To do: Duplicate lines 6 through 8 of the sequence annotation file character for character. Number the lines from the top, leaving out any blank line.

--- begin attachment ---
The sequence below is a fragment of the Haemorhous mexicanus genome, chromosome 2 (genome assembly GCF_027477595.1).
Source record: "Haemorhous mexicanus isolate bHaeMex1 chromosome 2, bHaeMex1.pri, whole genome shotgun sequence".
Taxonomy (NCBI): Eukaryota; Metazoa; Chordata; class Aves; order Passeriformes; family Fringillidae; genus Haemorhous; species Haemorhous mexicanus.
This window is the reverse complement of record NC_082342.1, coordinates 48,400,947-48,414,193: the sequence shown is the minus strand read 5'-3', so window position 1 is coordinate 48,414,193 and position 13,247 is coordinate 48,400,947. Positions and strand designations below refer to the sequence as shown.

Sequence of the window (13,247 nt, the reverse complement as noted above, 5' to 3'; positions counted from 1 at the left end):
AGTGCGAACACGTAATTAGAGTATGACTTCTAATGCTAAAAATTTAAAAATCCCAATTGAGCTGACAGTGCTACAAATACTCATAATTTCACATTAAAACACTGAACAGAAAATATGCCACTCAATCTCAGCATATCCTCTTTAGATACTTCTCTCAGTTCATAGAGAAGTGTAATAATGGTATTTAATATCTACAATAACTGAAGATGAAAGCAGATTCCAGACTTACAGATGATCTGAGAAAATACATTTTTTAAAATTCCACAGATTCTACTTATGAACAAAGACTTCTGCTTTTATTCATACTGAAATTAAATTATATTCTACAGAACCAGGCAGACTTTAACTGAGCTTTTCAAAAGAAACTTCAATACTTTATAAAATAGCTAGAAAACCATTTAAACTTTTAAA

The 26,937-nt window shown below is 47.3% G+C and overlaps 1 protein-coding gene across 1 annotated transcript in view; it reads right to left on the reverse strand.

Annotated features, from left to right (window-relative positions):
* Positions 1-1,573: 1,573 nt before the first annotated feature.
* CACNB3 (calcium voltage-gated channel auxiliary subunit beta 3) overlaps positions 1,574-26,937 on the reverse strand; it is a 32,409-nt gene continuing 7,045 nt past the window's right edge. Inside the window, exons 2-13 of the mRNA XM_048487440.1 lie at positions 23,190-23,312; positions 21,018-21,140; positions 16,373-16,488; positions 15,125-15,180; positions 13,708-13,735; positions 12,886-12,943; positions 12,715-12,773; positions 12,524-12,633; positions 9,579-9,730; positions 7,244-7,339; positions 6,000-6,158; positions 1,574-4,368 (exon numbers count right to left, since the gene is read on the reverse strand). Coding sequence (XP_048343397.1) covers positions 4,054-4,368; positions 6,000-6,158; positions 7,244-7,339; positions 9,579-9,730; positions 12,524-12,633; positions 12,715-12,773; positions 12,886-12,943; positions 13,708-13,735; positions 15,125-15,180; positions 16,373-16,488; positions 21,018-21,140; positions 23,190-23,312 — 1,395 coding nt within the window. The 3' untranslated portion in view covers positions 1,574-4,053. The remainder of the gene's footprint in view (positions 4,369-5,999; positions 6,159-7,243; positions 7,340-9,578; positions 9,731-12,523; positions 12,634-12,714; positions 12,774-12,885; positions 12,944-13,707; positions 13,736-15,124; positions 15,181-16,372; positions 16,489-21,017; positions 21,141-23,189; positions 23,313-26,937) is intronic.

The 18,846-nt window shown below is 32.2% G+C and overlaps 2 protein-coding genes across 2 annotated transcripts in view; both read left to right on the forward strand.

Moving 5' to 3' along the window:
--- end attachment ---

AGTGCGAACACGTAATTAGAGTATGACTTCTAATGCTAAAAATTTAAAAATCCCAATTGAGCTGACAGTGCTACAAATACTCATAATTTCACATTAAAACACTGAACAGAAAATATGCCACTCAATCTCAGCATATCCTCTTTAGATACTTCTCTCAGTTCATAGAGAAGTGTAATAATGGTATTTAATATCTACAATAACTGAAGATGAAAGCAGATTCCAGACTTACAGATGATCTGAGAAAATACATTTTTTAAAATTCCACAGATTCTACTTATGAACAAAGACTTCTGCTTTTATTCATACTGAAATTAAATTATATTCTACAGAACCAGGCAGACTTTAACTGAGCTTTTCAAAAGAAACTTCAATACTTTATAAAATAGCTAGAAAACCATTTAAACTTTTAAA

The 26,937-nt window shown below is 47.3% G+C and overlaps 1 protein-coding gene across 1 annotated transcript in view; it reads right to left on the reverse strand.

Annotated features, from left to right (window-relative positions):